> CalmarRatio(stratRetsAggressive[[2]]['2011::']) Close Calmar Ratio 3.448497 > geomCalmar(stratRetsAggressive[[2]]['2011::']) Close Annualized Return 2.588094

Essentially, because of the nature of losses compounding, the geometric Calmar ratio will always be lower than the standard Calmar ratio, which is to be expected when dealing with the geometric nature of compounding returns.

Essentially, I hope that this gives individuals some thought about re-evaluating the Calmar Ratio.

Thanks for reading.

NOTES: registration for R/Finance 2018 is open. As usual, I’ll be giving a lightning talk, this time on volatility trading.

I am currently contracting and seek network opportunities, along with information about prospective full time roles starting in July. Those interested in my skill set can feel free to reach out to me on LinkedIn here.

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Ilya,

I do not understand what makes geomCalmar geometric.

What makes geomCalmar geometric?

Is not CalmarRatio already geometric?

library(PerformanceAnalytics)

> CalmarRatio

function (R, scale = NA)

uses

> Return.annualized

function (R, scale = NA, geometric = TRUE)

and

> maxDrawdown

function (R, weights = NULL, geometric = TRUE, invert = TRUE,

…)

The near-last lines of CalmarRatio are the following:

drawdown = abs(maxDrawdown(R))

result = annualized_return/drawdown

rownames(result) = “Calmar Ratio”

geomCalmar near last lines are the following:

toHighwater <- 1/(1-maxDD) – 1

out <- rAnn/toHighwater

That is

1/(1-maxDD) -1 = 1/(1-maxDD) – (1-maxDD)/(1-maxDD) = (1 – 1 + maxDD)/(1-maxDD)

= maxDD/(1-maxDD)

The returns may be geometric (compounded on themselves), and the drawdown comes from that, but the ratio itself is *not*. That is, given a 50% CAGR and a 50% max drawdown, your Calmar Ratio will be equal to 1, which generally means you make your money back in a year, correct? Well, if you had a 50% drawdown and made 50% after that, you’d still lose 25%, which I don’t think the regular Calmar ratio captures.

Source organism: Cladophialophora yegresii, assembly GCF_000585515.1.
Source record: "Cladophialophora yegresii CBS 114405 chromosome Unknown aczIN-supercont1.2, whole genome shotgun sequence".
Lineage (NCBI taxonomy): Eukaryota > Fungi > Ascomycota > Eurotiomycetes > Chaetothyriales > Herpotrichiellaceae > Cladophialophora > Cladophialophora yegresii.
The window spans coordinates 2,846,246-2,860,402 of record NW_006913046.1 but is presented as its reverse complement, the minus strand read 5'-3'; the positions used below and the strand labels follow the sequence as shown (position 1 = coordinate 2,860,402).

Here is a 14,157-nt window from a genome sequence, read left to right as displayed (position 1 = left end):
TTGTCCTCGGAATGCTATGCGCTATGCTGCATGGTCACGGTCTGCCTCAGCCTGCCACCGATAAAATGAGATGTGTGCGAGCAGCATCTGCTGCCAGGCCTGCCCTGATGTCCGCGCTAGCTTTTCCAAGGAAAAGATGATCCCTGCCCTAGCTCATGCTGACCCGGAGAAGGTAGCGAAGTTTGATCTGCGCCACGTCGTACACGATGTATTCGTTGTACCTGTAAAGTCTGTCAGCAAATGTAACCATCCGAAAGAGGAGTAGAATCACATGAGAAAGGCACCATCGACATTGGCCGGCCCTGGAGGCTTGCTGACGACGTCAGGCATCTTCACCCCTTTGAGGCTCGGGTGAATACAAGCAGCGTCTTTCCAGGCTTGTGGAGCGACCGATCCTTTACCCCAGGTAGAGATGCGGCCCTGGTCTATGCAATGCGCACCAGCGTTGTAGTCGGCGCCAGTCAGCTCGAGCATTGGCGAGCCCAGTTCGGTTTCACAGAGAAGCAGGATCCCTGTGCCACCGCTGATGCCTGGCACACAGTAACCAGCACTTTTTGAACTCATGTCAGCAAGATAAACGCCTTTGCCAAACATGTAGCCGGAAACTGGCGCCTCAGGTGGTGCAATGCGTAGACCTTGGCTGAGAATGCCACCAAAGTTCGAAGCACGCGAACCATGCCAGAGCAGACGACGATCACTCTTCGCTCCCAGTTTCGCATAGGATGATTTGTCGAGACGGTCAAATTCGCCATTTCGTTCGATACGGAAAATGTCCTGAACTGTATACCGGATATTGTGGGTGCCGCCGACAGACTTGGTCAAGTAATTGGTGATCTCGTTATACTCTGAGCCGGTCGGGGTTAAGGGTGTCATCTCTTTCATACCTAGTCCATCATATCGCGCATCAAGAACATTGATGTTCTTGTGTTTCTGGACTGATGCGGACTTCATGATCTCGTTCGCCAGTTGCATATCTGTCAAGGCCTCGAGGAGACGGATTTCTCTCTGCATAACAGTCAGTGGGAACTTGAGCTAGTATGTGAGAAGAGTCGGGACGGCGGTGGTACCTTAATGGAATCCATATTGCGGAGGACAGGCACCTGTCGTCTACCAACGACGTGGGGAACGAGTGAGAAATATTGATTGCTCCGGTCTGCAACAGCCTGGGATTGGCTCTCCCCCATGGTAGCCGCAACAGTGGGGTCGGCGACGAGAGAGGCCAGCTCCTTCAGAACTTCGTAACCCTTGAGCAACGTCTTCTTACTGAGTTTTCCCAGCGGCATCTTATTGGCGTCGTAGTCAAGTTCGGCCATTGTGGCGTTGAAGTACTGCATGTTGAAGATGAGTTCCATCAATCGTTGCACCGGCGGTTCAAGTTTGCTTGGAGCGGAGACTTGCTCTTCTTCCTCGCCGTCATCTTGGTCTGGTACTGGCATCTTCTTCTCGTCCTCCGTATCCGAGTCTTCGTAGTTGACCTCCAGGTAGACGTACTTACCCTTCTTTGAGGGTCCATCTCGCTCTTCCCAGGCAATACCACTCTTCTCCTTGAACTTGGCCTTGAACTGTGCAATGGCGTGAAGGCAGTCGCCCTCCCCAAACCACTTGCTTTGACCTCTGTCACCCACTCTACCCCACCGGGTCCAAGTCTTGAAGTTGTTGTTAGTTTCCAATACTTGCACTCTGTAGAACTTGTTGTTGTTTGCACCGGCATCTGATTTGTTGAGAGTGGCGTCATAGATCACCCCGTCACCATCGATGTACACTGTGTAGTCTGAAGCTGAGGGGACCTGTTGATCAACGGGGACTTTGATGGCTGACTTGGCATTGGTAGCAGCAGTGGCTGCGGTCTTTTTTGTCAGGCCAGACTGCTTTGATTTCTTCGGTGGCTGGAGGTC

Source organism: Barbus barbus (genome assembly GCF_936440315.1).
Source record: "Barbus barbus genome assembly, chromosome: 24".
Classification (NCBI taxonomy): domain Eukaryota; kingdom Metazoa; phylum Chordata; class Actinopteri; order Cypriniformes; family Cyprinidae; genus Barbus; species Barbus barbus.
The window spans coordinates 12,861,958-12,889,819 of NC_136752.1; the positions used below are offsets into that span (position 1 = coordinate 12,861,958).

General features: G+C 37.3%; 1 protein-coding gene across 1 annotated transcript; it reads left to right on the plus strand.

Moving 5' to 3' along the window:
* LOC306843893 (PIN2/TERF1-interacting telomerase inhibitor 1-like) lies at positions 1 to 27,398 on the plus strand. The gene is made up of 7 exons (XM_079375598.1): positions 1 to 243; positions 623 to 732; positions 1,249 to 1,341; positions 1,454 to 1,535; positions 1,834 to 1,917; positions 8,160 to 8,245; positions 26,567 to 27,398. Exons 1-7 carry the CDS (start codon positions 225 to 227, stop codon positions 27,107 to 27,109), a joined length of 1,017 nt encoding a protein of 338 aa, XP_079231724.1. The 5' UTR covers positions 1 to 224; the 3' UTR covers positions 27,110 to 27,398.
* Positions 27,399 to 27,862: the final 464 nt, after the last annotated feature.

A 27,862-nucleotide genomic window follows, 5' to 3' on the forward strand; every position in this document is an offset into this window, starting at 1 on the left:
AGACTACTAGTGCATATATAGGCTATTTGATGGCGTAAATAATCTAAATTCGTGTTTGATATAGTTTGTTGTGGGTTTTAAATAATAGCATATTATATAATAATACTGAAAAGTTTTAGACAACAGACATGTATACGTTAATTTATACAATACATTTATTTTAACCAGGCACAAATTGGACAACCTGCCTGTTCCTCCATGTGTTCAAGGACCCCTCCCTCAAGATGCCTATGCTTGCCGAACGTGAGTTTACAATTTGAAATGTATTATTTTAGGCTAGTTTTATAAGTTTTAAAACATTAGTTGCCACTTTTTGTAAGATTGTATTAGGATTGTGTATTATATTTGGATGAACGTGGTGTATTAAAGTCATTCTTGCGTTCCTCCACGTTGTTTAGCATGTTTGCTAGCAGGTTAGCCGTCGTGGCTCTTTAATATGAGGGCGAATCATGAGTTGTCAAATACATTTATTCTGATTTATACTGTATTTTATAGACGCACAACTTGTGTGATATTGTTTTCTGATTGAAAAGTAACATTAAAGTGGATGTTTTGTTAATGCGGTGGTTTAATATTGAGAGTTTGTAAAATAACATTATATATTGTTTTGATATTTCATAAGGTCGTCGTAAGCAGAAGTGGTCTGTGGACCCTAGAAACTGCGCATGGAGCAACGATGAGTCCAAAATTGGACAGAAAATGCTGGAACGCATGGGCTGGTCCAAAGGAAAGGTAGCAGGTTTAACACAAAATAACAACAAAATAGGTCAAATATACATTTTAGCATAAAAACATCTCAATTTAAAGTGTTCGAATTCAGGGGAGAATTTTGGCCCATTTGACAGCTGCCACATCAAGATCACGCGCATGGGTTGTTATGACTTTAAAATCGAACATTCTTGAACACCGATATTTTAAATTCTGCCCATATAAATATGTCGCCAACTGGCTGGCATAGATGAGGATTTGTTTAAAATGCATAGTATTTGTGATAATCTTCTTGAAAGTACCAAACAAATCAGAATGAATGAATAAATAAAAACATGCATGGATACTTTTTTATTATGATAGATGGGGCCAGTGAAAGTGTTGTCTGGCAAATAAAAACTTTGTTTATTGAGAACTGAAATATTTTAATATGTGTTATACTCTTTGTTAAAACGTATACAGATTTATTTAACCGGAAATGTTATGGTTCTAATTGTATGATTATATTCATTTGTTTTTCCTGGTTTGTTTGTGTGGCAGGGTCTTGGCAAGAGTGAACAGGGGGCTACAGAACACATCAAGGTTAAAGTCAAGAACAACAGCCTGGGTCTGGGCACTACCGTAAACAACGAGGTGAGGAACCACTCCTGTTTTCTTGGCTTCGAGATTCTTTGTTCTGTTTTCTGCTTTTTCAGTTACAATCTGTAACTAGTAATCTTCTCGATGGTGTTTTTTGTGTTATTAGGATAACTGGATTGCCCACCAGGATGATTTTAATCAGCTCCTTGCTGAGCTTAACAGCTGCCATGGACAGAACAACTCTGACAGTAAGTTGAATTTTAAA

O.K. Thanks.

Why not just use the ratio ytr= -log(1-maxDD)/log(1+annRet) if you really want it to mean the number of years required to recover from the loss with the effect of compounding taken into account? This will lead to (1+annRet)^ytr (1-maxDD)=1, which is what you are after (ytr=’Years to recover’).

For 1998-2018, ytr for SPY is 10.5, and for AMZN it is 9.5 based on the monthly data.

Obviously empirical data suggests that ytr does not come anywhere close to be what it purports to be at least for AMZN (actual number of years to recover from the loss is much less that ytr.

So the good old Calamar Ratio may be enough to give you some idea of the magnitude of the drawdown relative to the returns without any pretension that it gives you some indication of how much time it to takes to recover from the DD.

That is a good calculation as well, though AMZN does seem to be exceptional.

I like it. I’ve sometimes calculated the ‘years to recover’ to consider this effect. I have noticed that using the average compound growth and the max drawdown to calculate recovery time tends to be very conservative. It ignores mean reversion effects – expected returns tend to increase after a major drawdown. Reality is probably somewhere between the geometric Calmar and the standard Calmar.

I do think you have a point. Of course, calling the end of the drawdown is also a very risky proposition!